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Thursday, August 9, 2012

Fwd: PORTERVILLE: Advocate says sexual harassment is widespread

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Advocate says sexual harassment is widespread

2012-08-08 08:40:29

Lesa Donnelly is no stranger to the way things work for women in the Forest Service. From her perspective, white men end up in the positions of power, and those women who manage to do so as well do so only by playing the game. 

Donnelly knows, she said, because for 24 years she worked in an administrative capacity for the U.S. Forest Service and during that time, she was sexually harassed. Now, she works to help other women as a civil rights advocate, taking on cases of people who have been sexually harassed and discriminated against, cases like Alicia Dabney, 30, a fire fighter that was recently fired from the Forest Service.

"I've been doing this advocacy for almost 20 years," Donnelly said. "And Alicia's case is one of the most egregious that I have seen."

Dabney, 30, who was assigned to the Springville Work Station, stands out, Donnelly said, not just because of the seriousness of her case, but because Dabney herself is so vocal.

"Alicia is an anomaly. Most of the women sit there and take it because they need the job. They are single mothers, they have children to feed. They need the health benefits," Donnelly said. "I have women tell me 'I am not going to file a complaint because my child is ill and if I lose my health benefits, my child could die.' That is holding women hostage."

Donnelly has fought this fight for herself. In 1995, she led a class action lawsuit representing 6,000 women with sexual harassment complaints against the Forest Service, which is a part of the Department of Agriculture. Though this case was settled in favor of the complainants, things have not changed for women in the Forest Service, she claims. Donnelly said women are treated horribly, complaints are filed, and the agency does its best to ignore the problem or discredit the person making the complaint. Donnelly said that in the case of Alicia Dabney, the agency has done both.

Dabney has tried to contact Kevin Elliot, the current Sequoia National Forest supervisor, but has been unable to speak with him on any of the issues. Donnelly is not surprised, as Elliot has been a part of mediation cadres that Donnelly has tried to settle with in past mediations.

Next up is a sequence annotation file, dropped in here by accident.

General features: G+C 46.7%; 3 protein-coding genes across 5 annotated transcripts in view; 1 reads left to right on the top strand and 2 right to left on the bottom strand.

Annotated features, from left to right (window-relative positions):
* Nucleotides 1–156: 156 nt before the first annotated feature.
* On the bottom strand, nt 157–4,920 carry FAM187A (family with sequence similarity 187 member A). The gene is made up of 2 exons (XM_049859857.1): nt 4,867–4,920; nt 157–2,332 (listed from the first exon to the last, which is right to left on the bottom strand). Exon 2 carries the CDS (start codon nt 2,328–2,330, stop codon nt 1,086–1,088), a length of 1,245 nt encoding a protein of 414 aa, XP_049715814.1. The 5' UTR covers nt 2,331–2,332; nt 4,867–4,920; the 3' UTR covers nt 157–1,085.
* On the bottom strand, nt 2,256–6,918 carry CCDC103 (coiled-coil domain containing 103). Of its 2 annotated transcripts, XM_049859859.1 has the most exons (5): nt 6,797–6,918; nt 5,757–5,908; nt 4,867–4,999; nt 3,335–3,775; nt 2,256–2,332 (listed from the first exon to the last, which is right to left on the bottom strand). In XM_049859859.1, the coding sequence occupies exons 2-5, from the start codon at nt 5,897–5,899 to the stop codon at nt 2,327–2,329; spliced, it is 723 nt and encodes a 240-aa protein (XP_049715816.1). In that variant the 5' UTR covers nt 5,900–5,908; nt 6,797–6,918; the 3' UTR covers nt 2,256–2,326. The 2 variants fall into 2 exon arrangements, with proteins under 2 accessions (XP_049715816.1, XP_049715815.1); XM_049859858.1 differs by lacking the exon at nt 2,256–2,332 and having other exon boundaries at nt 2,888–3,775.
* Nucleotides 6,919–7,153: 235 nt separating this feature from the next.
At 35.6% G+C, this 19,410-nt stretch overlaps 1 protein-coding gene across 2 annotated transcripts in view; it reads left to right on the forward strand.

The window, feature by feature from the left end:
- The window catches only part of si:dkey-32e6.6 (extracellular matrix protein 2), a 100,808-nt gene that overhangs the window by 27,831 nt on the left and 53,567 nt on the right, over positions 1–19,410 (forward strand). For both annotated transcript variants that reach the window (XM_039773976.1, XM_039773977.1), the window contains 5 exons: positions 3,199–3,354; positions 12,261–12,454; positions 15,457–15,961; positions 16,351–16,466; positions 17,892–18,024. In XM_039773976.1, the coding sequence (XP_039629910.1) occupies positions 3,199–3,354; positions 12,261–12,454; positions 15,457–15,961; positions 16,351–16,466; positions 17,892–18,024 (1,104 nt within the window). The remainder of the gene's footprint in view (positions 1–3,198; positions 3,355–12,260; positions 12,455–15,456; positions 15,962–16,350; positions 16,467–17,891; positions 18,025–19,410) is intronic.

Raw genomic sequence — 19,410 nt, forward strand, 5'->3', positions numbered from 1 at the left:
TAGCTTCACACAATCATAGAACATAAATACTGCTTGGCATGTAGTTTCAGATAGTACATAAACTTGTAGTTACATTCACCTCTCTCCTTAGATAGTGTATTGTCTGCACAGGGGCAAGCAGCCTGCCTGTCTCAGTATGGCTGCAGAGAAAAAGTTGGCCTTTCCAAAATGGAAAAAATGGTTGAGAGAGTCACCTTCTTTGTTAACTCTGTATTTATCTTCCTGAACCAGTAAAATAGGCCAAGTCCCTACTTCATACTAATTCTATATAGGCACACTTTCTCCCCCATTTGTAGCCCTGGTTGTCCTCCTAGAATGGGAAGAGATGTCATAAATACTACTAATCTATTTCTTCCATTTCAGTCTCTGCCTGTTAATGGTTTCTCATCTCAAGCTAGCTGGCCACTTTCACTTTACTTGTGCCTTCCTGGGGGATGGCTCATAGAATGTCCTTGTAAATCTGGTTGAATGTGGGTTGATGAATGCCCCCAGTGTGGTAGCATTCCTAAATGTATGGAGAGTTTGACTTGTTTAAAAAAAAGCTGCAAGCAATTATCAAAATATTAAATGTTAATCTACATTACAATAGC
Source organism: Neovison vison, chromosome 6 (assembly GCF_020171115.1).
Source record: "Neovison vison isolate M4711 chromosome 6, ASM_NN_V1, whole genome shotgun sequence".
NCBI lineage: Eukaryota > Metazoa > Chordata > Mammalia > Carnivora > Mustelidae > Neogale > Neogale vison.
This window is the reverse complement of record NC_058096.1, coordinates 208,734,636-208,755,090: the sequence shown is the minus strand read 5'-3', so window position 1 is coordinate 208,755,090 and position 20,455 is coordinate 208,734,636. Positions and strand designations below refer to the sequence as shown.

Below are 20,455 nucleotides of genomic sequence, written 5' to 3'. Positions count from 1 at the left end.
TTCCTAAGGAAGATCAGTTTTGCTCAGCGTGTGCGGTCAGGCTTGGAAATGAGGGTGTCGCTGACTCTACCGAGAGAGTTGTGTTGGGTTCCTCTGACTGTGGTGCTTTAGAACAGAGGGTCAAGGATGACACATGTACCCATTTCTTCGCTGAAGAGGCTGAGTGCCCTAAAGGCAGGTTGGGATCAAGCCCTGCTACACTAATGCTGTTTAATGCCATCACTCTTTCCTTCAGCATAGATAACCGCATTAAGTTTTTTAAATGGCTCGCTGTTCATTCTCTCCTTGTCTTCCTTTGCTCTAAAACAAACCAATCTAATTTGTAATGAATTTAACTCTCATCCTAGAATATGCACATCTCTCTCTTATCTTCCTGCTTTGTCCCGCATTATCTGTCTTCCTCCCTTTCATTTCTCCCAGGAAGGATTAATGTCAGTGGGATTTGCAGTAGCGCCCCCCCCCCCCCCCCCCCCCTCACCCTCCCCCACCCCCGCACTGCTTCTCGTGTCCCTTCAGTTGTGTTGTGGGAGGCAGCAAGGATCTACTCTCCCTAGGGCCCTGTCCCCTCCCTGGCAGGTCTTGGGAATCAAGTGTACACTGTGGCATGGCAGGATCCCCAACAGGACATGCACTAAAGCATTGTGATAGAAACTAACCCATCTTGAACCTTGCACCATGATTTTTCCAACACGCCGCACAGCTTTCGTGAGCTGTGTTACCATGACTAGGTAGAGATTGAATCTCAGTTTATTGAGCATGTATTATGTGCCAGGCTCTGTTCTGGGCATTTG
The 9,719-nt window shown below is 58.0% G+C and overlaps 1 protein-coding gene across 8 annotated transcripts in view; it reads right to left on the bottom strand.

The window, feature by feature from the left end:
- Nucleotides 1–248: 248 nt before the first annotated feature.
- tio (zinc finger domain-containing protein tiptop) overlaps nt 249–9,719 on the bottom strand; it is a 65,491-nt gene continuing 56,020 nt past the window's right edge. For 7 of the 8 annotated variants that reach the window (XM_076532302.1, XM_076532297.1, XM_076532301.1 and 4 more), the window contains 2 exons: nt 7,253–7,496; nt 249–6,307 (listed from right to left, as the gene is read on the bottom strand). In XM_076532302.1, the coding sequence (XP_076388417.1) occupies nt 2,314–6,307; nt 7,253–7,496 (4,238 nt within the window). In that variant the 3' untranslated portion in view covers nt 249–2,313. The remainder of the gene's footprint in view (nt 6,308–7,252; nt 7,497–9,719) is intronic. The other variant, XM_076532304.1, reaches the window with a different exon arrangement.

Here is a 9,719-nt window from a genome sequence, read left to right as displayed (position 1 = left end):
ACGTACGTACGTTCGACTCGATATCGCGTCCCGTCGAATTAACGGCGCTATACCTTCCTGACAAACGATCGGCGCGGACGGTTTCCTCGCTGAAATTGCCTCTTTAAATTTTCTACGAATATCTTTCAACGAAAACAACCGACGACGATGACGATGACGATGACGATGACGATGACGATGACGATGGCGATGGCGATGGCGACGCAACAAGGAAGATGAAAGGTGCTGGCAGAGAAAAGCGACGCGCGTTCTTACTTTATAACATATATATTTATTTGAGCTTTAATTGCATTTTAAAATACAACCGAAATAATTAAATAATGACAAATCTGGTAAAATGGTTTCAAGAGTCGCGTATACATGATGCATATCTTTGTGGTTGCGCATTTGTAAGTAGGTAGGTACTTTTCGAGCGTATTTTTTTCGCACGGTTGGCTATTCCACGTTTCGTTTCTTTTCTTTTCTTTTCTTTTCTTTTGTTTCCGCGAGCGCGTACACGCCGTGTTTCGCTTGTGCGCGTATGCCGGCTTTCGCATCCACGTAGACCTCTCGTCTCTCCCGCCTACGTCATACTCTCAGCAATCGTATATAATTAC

"I have never settled a case with him," she said. She added the Sequoia National Forest region is either one of, or the worst region in terms of the amount of complaints.

"He (Elliot) has a lot of discrimination complaints on that forest from women and minorities," Donnelly said, adding that Dabney's experiences fall under both categories, as she comes from Comanche roots, grew up on the Tule Reservation, and is married, with children. "They have treated American Indians abominably."

National Problem

Not that the problem is just local: Donnelly has received calls from women all over the state, from Angeles National Forest to around Redding, alleging everything from sexual harassment and assault to sex discrimination. Donnelly is aware of at least 100 complaints from California alone, filed about the Forest Service to the Equal Employment Opportunity Board.

"Region 5, which is all of California, has the highest number of EEO complaints in the nation," Donnelly said.

Donnelly said that the Forest Service also has the highest number of complaints of any of the USDA agencies, and that the number that have actually been made is nothing compared to the incidents which go unreported, out of fear of retaliation. Donnelly says that there are witnesses that could speak for Dabney, but are afraid to because of "the chilling effect."